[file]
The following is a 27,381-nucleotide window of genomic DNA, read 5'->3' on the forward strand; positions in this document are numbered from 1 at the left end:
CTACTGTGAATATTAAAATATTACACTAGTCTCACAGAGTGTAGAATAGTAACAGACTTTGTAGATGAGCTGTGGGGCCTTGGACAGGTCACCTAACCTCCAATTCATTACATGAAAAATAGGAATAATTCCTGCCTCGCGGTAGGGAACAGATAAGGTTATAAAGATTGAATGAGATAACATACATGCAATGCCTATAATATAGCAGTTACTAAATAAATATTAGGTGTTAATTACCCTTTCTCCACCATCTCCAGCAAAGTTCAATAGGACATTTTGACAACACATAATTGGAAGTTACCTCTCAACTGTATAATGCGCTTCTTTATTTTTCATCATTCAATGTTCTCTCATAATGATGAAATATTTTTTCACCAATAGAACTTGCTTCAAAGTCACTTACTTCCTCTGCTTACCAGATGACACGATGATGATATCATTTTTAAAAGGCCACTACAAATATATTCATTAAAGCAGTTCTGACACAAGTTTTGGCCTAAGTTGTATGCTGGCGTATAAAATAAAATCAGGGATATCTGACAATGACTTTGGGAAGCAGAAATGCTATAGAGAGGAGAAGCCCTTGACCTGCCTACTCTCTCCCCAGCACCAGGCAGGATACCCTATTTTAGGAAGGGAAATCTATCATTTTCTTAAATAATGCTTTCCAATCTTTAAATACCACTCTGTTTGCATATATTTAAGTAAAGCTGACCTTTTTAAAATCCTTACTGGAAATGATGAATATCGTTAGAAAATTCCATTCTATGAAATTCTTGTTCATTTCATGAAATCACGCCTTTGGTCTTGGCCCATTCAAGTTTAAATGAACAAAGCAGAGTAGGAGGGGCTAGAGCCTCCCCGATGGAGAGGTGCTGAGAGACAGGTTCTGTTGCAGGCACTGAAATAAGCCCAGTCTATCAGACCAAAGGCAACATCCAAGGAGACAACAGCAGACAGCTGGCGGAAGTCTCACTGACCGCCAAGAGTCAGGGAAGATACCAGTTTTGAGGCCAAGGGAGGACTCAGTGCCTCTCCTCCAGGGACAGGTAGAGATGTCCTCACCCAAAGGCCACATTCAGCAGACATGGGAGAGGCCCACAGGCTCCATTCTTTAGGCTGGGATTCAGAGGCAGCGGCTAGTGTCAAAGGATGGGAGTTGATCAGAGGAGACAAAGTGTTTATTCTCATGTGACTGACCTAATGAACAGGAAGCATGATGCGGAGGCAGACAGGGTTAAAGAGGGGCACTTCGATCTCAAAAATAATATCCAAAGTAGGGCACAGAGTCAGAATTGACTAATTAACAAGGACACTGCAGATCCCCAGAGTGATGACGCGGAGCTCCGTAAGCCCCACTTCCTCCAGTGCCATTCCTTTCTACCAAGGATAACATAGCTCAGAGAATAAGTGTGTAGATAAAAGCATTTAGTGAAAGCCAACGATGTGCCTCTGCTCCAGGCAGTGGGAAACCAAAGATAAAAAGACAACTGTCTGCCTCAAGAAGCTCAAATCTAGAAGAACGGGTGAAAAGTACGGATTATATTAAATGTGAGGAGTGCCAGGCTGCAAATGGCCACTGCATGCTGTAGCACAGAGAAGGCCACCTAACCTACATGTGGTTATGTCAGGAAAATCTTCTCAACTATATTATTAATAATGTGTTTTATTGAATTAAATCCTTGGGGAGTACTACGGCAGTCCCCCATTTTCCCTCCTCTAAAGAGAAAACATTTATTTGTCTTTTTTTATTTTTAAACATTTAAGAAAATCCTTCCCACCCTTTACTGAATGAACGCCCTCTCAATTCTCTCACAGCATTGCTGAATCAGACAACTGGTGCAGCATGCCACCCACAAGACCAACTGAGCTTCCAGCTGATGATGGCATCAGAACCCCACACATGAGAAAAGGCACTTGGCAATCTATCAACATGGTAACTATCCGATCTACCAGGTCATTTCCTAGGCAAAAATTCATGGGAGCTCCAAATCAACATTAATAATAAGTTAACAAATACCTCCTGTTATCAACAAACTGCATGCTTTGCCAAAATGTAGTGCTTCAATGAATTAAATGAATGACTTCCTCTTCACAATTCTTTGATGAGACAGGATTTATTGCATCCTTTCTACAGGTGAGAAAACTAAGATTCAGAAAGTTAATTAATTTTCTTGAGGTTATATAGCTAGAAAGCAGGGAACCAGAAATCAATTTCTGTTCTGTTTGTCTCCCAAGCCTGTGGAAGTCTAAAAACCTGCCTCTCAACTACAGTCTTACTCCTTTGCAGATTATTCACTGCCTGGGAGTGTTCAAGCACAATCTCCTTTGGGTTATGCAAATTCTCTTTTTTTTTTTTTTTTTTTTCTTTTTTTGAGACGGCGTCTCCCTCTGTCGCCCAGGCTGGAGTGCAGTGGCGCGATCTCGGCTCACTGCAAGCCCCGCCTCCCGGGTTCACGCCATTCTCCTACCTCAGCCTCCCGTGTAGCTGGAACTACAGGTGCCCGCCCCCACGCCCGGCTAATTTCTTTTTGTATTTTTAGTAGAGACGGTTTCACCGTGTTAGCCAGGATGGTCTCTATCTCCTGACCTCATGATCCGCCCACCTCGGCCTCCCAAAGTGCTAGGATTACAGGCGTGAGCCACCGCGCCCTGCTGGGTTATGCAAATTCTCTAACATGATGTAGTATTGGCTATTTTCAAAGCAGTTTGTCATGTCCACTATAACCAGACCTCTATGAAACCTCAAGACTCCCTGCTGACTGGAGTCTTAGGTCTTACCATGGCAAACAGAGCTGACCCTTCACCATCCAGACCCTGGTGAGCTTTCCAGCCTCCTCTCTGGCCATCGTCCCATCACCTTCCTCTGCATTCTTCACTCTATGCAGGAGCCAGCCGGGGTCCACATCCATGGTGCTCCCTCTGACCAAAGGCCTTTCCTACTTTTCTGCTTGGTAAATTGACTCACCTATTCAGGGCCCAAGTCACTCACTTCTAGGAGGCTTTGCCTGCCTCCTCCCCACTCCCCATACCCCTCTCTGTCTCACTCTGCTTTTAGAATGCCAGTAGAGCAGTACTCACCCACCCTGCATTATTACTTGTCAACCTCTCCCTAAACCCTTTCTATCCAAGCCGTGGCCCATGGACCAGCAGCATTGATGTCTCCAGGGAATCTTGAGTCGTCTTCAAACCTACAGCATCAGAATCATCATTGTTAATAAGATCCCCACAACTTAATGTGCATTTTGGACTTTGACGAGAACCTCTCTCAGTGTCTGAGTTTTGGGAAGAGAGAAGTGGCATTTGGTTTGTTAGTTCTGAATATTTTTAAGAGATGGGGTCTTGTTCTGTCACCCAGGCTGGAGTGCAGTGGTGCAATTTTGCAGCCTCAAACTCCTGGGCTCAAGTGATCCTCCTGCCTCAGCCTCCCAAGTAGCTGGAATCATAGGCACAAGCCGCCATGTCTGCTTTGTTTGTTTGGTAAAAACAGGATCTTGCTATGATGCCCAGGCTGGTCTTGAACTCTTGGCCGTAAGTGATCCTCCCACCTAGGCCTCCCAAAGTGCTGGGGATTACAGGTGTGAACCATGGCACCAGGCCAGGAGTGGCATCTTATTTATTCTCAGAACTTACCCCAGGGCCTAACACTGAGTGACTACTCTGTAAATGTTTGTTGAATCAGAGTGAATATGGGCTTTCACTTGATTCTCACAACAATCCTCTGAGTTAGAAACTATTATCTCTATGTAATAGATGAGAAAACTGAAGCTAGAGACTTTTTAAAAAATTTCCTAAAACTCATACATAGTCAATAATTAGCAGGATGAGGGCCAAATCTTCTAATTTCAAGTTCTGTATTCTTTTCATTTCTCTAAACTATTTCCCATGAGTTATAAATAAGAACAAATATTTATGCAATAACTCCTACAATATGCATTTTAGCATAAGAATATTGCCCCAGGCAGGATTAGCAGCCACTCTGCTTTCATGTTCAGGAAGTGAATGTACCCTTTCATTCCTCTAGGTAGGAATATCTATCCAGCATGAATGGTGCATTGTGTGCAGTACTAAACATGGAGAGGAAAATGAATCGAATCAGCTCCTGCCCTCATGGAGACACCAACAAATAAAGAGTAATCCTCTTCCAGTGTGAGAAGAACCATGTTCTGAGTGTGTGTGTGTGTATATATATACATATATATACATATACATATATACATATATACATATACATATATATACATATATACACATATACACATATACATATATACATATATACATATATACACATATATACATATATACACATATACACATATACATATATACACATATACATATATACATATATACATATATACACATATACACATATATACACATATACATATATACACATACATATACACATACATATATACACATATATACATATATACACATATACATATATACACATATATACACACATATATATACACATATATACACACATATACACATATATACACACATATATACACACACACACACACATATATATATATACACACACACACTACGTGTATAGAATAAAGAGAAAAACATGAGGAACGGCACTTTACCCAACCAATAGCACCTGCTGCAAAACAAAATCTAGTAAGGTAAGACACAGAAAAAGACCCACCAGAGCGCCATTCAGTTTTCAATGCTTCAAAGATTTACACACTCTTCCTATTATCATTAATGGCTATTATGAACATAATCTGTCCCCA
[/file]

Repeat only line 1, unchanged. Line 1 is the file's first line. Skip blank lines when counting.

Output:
The following is a 27,381-nucleotide window of genomic DNA, read 5'->3' on the forward strand; positions in this document are numbered from 1 at the left end: